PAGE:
What is CNC Machining?

Over the years, technology has evolved in the manufacturing industry. Manufacturing used to consist of workers in assembly lines repeating the same step over and over. Now, many parts of manufacturing are performed by Computer Numerical Control (CNC) machining. CNC machining is a process where pre-programmed computer software dictates the movement of factory tools and machinery.

With CNC machining, computers can control various complex machines with extreme precision, and 3D cuts can be performed perfectly with a single set of prompts. Examples of machinery that can be controlled by CNC machining include mills, lathes, routers, plasma cutters, etc. Machine shops using this process, including Aero Machine, can increase their productivity significantly and improve the quality of their equipment. Because of this, the popularity and usage of CNC machines has grown quickly.

How does CNC machining work?

First, software is programmed and coded with the specific cuts required by the machine. The code, sometimes referred to as G-code, dictates the functions of the machine such as coordination, speed, and feed rate. The tools and machines will then follow the steps in the coded program, like a robot. If the machine is programmed accurately with the correct code, the machine will follow the steps as directed. Therefore, complex cuts can be incorporated with precision within minutes using a CNC machine.

Because of these capabilities, this process has been implemented in many manufacturing areas. CNC programming is also saved in a computer’s memory which increases the efficiency of the process. The systems aren’t static either, so they are able to change as required and newer prompts are able to be added to existing programs by a simple adjustment to the code.

What are some of the machines that use CNC systems?

Many of the machines used today are electronic, meaning CNC machining can be applied to most of them. Various materials have different properties, so machinists and engineers are required to alter different variables like feed rate, tool selection, RPM, and more.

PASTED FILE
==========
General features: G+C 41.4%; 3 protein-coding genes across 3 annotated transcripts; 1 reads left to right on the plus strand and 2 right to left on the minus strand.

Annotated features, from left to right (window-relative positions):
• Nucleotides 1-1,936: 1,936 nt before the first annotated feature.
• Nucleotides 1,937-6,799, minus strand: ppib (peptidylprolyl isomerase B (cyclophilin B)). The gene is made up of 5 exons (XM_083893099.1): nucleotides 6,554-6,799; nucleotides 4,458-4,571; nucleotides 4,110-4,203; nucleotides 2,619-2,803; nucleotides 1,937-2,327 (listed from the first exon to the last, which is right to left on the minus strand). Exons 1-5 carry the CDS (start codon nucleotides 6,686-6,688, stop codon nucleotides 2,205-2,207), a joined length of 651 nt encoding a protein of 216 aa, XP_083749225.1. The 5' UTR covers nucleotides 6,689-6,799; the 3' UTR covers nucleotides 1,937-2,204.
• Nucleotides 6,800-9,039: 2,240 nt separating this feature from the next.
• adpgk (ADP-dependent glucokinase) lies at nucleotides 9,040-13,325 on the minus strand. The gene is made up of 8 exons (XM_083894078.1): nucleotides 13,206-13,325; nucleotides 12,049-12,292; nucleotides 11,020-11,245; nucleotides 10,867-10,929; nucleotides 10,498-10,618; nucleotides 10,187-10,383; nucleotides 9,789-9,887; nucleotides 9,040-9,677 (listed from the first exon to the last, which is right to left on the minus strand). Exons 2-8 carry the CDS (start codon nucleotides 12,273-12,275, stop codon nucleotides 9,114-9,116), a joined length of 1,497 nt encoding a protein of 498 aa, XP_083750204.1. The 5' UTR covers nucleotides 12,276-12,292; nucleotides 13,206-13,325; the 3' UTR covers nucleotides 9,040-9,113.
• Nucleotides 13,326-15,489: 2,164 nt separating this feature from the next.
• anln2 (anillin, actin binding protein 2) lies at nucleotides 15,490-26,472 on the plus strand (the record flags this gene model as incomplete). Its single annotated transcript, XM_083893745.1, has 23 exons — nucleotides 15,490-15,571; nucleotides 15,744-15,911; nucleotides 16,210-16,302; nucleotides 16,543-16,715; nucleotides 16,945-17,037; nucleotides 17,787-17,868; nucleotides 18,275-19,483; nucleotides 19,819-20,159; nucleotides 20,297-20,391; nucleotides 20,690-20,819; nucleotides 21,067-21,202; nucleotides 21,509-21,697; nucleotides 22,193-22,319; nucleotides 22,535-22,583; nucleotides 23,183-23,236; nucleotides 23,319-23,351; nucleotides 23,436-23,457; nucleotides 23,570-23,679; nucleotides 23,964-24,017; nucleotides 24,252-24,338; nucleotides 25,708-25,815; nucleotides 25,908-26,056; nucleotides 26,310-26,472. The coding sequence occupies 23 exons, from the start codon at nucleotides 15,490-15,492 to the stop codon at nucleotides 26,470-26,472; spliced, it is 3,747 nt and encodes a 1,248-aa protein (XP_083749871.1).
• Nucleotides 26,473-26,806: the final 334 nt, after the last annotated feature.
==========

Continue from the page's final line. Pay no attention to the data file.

Some common machines that use CNC are:

  • Mills – Mills are machines that can run on programs using number and letter prompts. These prompts are used to move the machines accurately, sometimes in different directions at the same time. Mills use a 3D system that functions on a three-axis system (X, Y, and Z). New mills can add more axes which increases the efficiency of the program.
  • Lathes – Using CNC machining, the cuts performed by lathes are circular and perform with high precision and velocity. Because of CNC, lathes can produce far more complicated designs than if it was produced manually. Most CNC lathes consist of two axes while more complex designs can have 3 axes.
  • Routers – A CNC router is used to cut materials such as wood, steel, aluminum, and plastic. CNC routers increase productivity and reduce waste. Like other CNC machines, CNC routers are very effective at crafting materials with high precision. Some examples of when CNC routers are utilized are woodworking, creating prototypes within the engineering field, and producing pieces of art.
  • Plasma Cutters – These machines use a hot plasma torch to cut the metal and other hard surfaces. To produce the speed and heat necessary to cut metal, plasma is generated through compressed-air gas and electrical arcs. The process of using the heat and speed necessary to cut pieces of metal is very dangerous, now that these machines can be controlled with CNC, it has provided a significant increase in safety.

A manufacturing evolution

CNC machining has provided an advanced technological solution in the manufacturing industry. The usage of this system has been and continues to be implemented in many machine shops. Because of CNC machining, the efficiency of work produced and safety in the workplace have increased significantly.

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